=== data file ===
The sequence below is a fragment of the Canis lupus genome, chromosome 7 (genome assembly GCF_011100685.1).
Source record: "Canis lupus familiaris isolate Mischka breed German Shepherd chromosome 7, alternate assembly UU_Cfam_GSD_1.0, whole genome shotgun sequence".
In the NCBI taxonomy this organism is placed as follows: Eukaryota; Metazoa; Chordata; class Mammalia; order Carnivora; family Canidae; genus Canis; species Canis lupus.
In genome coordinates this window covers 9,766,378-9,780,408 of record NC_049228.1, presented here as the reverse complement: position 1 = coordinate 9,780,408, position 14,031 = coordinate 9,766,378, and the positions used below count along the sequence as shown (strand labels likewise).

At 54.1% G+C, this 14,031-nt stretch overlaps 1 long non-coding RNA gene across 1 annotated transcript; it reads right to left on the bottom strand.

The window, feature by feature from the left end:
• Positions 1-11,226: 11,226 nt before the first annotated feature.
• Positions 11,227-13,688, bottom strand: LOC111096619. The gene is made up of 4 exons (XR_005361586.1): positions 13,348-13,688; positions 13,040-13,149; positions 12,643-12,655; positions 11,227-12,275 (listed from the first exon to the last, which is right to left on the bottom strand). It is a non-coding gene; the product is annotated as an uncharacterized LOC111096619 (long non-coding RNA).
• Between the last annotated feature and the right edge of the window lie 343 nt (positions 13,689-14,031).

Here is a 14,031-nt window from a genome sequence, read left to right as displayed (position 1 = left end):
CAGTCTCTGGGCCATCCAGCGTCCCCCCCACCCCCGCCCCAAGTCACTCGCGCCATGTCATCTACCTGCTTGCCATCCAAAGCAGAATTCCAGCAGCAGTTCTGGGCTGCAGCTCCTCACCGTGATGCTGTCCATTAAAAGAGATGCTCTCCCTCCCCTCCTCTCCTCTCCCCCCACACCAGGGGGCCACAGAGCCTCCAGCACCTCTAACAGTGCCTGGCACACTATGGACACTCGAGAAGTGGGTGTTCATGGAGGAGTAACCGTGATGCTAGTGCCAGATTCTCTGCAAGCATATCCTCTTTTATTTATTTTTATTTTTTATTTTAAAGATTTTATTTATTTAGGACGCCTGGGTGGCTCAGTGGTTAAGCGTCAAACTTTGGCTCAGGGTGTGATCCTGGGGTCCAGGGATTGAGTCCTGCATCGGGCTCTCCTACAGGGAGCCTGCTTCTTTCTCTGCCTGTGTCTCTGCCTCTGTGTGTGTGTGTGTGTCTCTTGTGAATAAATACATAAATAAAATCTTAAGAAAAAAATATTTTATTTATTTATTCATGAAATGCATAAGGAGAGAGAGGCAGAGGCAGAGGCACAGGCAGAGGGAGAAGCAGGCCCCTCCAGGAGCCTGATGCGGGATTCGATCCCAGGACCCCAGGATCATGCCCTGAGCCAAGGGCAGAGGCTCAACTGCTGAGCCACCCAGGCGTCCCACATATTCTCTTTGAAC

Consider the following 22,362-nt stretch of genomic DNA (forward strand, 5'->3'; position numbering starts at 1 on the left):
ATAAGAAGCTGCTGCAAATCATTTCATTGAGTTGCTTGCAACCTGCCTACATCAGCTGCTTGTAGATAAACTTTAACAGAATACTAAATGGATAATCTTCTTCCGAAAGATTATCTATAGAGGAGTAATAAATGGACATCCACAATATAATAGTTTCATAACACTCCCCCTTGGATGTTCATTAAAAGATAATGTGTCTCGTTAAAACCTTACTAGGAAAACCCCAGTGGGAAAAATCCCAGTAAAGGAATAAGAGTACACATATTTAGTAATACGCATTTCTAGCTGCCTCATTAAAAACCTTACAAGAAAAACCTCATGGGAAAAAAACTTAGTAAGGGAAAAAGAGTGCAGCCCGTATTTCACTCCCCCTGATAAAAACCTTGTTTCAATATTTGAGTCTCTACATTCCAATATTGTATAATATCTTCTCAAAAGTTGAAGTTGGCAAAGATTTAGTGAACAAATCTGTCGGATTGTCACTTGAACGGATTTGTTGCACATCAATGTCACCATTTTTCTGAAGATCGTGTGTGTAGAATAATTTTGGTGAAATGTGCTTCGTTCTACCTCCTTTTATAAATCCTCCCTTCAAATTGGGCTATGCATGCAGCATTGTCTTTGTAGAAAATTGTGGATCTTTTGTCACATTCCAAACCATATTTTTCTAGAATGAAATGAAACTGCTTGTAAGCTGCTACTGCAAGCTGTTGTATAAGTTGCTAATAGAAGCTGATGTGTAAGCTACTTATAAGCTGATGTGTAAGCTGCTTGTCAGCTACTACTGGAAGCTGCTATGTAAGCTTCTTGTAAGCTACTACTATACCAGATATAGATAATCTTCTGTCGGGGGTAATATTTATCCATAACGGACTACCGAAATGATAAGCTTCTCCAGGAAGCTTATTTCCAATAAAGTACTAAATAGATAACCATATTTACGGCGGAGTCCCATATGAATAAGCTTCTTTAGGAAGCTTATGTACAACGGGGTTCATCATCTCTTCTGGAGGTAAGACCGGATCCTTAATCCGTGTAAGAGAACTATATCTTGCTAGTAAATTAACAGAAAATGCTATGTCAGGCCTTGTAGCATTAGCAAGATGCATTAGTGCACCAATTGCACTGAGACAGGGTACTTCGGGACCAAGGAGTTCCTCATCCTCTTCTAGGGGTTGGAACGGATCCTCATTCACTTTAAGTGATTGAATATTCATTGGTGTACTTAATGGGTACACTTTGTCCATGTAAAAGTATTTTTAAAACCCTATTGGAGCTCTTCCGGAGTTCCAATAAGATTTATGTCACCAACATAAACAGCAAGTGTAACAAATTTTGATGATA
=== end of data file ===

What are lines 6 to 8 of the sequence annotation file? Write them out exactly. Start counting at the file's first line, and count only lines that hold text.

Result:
The window, feature by feature from the left end:
• Positions 1-11,226: 11,226 nt before the first annotated feature.
• Positions 11,227-13,688, bottom strand: LOC111096619. The gene is made up of 4 exons (XR_005361586.1): positions 13,348-13,688; positions 13,040-13,149; positions 12,643-12,655; positions 11,227-12,275 (listed from the first exon to the last, which is right to left on the bottom strand). It is a non-coding gene; the product is annotated as an uncharacterized LOC111096619 (long non-coding RNA).